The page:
Evolutionary psychology (EP) is an approach in the social and natural sciences that examines psychological traits such as memory, perception, and language from a modern evolutionary perspective. It seeks to identify which human psychological traits are evolved adaptations – that is, the functional products of natural selection. For instance, evolutionary biology researches the human body (such as the heart, lungs, or immune system) and how it adapts over time. Evolutionary psychology applies this same thinking to psychology, arguing that much of human behavior is the result of psychological adaptations that evolved to solve recurrent problems in human ancestral environments.
History of the evolutionary perspective
Evolutionary psychology has its historical roots in Charles Darwin’s theory of natural selection (Figure 1). Two of Darwin's books examined animal emotions and psychology, and his theories of evolution, adaptation, and natural selection have provided insight into why the brain functions the way it does. Evolutionary biology emerged as an academic discipline in the 1930s and 1940s, along with the study of animal behavior (ethology). In 1975 Edward O. Wilson combined evolutionary theory with studies of animal and social behavior in his book Sociobiology: The New Synthesis. Evolutionary psychology was influenced by both ethology and evolutionary biology, but also draws on cognitive psychology, behavioral ecology, artificial intelligence, genetics, anthropology, archaeology, biology, and zoology. Fields that are closely related include animal behavioral ecology, human behavioral ecology, dual inheritance theory, and sociobiology. Though the term evolutionary psychology was most likely coined by American biologist Michael Ghiselin in 1973, it wasn't until 1992 that the term was popularized by Jerome Barkow, Leda Cosmides and John Tooby in their highly influential book The Adapted Mind: Evolutionary Psychology and The Generation of Culture.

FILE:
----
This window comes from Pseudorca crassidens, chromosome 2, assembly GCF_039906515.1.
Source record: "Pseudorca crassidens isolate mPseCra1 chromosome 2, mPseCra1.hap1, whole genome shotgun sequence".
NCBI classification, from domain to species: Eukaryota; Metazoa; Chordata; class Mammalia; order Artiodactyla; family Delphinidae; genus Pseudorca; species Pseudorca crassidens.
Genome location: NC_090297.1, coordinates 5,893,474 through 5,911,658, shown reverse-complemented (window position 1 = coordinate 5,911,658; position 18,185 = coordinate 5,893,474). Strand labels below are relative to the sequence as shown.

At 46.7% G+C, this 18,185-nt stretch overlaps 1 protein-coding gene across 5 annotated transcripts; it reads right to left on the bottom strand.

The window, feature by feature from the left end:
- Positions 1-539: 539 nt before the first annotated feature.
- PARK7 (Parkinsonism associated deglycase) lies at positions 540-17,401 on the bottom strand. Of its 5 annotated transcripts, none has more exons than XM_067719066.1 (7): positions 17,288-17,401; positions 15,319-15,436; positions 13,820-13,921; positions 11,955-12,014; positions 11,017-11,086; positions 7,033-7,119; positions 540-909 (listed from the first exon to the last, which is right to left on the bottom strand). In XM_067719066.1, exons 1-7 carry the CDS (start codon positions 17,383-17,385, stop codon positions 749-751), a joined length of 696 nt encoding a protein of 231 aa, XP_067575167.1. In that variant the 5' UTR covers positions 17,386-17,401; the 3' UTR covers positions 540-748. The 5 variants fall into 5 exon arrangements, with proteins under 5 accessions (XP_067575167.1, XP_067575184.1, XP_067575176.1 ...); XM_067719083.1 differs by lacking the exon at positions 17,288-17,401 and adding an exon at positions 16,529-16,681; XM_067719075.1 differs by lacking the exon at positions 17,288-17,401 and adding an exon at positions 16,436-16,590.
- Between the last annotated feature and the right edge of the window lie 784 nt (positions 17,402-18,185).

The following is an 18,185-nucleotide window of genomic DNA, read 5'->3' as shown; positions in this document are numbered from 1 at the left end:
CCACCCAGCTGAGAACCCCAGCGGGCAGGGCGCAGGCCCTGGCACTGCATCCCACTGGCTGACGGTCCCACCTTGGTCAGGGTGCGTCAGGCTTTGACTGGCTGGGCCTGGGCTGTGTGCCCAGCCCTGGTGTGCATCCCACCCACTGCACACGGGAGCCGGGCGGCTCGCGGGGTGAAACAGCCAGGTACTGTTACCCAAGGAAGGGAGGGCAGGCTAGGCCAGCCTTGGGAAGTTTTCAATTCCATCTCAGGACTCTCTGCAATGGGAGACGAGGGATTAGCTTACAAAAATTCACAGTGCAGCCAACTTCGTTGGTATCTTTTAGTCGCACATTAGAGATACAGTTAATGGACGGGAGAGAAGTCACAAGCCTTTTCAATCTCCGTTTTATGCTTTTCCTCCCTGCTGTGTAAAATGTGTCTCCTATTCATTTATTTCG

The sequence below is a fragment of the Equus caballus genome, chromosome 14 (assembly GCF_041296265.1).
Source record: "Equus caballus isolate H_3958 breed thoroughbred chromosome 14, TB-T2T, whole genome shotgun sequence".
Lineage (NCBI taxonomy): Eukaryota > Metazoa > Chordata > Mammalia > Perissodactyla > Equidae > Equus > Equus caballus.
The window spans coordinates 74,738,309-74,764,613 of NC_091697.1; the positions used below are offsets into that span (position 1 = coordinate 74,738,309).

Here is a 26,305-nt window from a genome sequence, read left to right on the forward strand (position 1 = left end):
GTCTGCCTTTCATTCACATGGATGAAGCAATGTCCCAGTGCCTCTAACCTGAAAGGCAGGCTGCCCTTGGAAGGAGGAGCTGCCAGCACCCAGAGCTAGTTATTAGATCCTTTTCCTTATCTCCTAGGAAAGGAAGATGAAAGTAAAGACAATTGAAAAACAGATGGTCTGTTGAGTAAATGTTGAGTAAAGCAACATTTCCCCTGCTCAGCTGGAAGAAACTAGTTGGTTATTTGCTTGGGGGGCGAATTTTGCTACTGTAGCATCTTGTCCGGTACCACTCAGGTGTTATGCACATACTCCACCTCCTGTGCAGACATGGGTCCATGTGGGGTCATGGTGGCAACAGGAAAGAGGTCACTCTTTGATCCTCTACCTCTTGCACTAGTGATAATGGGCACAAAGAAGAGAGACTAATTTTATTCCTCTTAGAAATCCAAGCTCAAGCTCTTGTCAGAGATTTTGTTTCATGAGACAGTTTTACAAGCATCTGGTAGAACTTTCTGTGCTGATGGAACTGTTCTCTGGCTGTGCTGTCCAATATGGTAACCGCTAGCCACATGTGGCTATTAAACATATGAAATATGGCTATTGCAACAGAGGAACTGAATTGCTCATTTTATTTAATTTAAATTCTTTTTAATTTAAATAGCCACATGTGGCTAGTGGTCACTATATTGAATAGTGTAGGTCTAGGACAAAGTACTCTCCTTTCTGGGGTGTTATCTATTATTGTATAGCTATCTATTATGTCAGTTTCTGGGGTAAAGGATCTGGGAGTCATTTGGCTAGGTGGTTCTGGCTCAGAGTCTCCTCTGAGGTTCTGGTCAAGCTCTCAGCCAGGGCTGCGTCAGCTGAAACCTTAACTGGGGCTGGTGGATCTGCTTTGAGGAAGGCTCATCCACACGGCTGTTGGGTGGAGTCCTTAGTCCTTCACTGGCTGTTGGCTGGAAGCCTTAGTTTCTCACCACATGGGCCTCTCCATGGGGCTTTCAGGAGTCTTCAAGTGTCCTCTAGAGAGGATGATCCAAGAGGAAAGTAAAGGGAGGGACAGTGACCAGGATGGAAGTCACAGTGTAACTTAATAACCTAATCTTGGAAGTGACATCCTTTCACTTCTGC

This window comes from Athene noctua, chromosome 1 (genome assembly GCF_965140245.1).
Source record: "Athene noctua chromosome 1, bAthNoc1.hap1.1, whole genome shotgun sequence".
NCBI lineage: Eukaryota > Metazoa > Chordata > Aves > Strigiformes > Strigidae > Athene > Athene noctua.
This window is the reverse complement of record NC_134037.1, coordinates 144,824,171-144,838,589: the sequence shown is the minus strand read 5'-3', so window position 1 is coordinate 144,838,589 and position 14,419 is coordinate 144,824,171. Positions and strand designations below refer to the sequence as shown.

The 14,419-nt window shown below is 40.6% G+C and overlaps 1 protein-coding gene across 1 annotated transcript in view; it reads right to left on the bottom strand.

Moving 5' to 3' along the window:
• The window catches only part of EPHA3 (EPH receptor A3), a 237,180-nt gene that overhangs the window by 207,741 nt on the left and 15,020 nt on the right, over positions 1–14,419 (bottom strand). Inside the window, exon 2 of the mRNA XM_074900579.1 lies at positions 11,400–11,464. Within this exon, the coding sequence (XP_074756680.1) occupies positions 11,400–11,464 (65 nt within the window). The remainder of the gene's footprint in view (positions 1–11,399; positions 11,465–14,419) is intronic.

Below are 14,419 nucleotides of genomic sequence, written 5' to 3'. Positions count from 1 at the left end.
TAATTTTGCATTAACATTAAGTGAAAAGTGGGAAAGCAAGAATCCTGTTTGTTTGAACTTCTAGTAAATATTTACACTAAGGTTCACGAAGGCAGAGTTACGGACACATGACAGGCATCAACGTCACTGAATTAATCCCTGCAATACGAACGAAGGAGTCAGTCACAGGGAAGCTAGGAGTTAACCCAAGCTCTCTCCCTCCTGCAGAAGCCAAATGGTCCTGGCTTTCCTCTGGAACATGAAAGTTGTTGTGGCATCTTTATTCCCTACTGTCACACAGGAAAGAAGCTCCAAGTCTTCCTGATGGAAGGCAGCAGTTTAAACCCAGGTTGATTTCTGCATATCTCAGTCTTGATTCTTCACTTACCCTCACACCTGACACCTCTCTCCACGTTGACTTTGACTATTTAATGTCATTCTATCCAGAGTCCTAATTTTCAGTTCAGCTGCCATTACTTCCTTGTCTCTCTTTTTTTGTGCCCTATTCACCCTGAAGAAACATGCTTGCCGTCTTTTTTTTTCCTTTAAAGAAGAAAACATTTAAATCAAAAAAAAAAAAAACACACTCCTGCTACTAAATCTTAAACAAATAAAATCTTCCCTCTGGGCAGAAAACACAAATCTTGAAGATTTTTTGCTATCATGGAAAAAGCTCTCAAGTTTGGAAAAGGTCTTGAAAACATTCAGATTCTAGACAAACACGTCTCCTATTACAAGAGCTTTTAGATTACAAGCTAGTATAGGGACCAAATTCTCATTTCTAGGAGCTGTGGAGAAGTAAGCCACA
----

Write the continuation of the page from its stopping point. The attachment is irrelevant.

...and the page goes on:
Proponents of evolutionary psychology suggest that it seeks to bridge the division between the "soft" human social sciences (such as psychology and sociology) and the "hard" natural sciences (such as chemistry and physics). They argue that the psychology of human beings should be understood as a branch of biology, since humans are living organisms. Just as evolutionary physiology has worked to identify physical adaptations of the body that represent "human physiological nature," evolutionary psychology works to identify evolved emotional and cognitive adaptations that represent "human psychological nature."
Evolutionary psychology is founded on several core premises:
- The brain is an information processing device, and it produces behavior in response to external and internal inputs.
- The brain's adaptive mechanisms were shaped by natural and sexual selection.
- Different neural mechanisms are specialized for solving problems in humanity's evolutionary past.
- The brain has evolved specialized neural mechanisms that were designed for solving problems that recurred over evolutionary time, giving modern humans stone-age minds.
- Most contents and processes of the brain are unconscious; and most mental problems that seem easy to solve are actually extremely difficult problems that are solved unconsciously by complicated neural mechanisms.
- Human psychology consists of many specialized mechanisms, each sensitive to different classes of information or inputs. These mechanisms combine to produce manifest, observable behavior.
Evolutionary psychologists hypothesize, for example, that humans have inherited special mental capacities for acquiring language, making this process nearly automatic. Other adaptations might include the abilities to infer others' emotions, to discern kin from non-kin, to identify and prefer healthier mates, to cooperate with others, and so on. Consistent with the theory of natural selection, evolutionary psychology sees organisms as often in conflict with others of their species, including mates and relatives. For example, mother mammals and their young offspring sometimes struggle over weaning, which benefits the mother more than the child. Evolutionary psychology has been applied to the study of many fields, including economics, aggression, law, psychiatry, politics, literature, and sex.